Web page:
Kratochvílová captured French culture in a surprising photographic mode reminiscent of explorations into unknown civilisations. The whole set was approached by the artist with a new format: instead of photographs assembled into free cycles, the selection from the French material is arranged into an author’s book, which the artist made in only five copies. The book concept was conceived by Kratochvílová immediately after her return based on her original material which served as a diary of her hesitation between emigration and returning home and, simultaneously, of a journey strictly subordinated to her photographic aims. The book starts with a skeleton list stating the time of departure, arrival and the places that she visited: “13/8/1977 – Strasbourg – Nancy – Ronchamp – Paris – Chambord – Ile de Ré – La Rochelle – Le Parc – Avranches – Le Mont St. Michel – Granville – Paris – 2/9/1977.” This is all that we learn of the more concrete aspects about the journey. The rest are observations on French culture and society, wrapped in sensitive photographic narration, which admittedly must have been unusually incisive in its time and is often obsessed with details. The bolted boards with a decent blind blocked title encapsulate 37 photographs pasted on black cardboard sheets, accompanied by a few fragments of text as well as inserted glued objects – metro tickets, wrappings from cigarettes and biscuits.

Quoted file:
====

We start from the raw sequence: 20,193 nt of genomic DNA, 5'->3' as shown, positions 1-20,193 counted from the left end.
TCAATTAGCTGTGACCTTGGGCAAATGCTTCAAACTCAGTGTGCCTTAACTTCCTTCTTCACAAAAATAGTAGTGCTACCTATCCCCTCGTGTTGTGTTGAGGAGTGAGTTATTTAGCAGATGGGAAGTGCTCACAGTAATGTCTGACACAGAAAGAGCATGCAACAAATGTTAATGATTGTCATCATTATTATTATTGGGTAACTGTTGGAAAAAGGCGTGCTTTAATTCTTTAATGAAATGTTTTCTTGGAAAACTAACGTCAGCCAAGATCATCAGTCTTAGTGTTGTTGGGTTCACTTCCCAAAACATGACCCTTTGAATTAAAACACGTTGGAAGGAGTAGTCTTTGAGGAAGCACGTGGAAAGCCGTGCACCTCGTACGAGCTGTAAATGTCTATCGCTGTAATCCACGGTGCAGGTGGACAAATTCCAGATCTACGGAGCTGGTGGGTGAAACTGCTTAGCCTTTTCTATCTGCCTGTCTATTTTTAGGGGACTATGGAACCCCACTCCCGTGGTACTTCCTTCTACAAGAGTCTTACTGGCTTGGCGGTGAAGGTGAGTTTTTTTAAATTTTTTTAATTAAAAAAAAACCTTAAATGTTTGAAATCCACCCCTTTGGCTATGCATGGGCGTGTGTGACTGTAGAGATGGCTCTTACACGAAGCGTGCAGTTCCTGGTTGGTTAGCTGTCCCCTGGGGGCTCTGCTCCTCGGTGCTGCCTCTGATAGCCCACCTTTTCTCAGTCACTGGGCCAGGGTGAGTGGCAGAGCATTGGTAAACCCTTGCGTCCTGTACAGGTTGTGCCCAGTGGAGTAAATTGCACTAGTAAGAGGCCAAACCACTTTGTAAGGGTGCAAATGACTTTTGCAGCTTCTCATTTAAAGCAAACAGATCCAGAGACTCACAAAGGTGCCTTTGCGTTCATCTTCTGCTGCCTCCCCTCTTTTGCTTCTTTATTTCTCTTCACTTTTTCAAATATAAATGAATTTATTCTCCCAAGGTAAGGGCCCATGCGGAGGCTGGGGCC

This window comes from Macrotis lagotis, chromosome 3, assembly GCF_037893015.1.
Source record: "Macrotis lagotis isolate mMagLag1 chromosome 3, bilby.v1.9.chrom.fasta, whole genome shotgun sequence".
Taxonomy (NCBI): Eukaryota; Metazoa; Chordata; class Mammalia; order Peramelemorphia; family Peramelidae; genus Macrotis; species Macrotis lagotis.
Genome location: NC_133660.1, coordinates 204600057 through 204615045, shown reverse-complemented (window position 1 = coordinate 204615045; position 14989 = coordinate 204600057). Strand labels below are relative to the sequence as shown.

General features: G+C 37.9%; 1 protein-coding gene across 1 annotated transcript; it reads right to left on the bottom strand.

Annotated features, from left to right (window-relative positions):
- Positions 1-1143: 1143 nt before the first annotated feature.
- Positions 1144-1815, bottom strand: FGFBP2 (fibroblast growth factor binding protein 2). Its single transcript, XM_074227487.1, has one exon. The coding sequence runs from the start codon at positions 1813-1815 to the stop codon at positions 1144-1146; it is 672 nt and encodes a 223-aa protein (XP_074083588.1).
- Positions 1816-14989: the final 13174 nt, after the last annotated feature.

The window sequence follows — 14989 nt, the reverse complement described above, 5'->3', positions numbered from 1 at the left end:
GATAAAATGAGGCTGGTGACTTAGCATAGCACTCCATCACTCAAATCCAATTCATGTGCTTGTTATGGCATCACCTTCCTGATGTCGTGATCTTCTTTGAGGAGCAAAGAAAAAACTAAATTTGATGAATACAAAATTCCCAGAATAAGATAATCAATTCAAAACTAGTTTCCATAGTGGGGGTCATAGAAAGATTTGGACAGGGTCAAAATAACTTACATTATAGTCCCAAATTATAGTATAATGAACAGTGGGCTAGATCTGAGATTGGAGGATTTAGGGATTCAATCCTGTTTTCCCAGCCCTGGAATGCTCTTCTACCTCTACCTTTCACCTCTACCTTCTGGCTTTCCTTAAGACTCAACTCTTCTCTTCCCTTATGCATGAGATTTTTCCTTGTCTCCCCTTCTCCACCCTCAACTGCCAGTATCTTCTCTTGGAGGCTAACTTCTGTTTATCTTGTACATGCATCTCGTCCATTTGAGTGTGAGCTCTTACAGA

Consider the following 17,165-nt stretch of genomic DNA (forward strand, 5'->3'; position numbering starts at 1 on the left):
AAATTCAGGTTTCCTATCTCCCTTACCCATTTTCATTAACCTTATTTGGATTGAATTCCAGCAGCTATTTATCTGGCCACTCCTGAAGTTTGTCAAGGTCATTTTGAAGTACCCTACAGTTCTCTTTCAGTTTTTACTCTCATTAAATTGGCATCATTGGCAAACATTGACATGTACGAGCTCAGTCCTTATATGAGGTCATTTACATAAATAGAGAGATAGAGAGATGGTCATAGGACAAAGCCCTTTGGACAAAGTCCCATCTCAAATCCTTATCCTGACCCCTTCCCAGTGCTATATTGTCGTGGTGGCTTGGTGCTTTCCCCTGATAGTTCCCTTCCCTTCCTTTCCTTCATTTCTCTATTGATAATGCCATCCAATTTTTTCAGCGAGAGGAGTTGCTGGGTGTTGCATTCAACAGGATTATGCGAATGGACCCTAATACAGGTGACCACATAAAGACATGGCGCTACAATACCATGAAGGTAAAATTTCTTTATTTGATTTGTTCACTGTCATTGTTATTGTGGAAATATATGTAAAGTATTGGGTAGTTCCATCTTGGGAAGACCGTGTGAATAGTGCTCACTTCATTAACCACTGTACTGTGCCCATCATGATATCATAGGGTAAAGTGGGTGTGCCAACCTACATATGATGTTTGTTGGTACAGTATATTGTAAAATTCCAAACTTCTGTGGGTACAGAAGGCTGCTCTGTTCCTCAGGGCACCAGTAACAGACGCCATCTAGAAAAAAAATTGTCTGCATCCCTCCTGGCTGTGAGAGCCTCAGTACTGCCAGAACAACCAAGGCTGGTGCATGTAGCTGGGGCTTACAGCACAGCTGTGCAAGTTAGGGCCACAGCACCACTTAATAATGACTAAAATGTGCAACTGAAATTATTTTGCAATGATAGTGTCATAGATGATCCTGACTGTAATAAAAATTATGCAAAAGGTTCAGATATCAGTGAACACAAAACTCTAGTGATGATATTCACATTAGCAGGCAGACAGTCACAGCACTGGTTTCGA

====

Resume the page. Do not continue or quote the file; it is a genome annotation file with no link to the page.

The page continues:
Ma France is one of the most original ventures in Czech photography in the 1970s: on the one side for its subjectivity and intimacy, which heralded postmodern approaches, and on the other for the condensed poetics, firmly enclosed within an abstract story. Given the speed and intensity of work it might actually be labelled as a three week long photographic happening with a frequent alteration of the role of the eye and the camera, often on the boundaries of psychic self-mutilation.
Dalibor Chatrný: Portrait of M. K. (based on the series Reduced Portraits), 1979
Rare drawing is based on Chatrný‘s series of Reduced Portraits, for which M. K. not only provided photographic material but also posed as one of the models.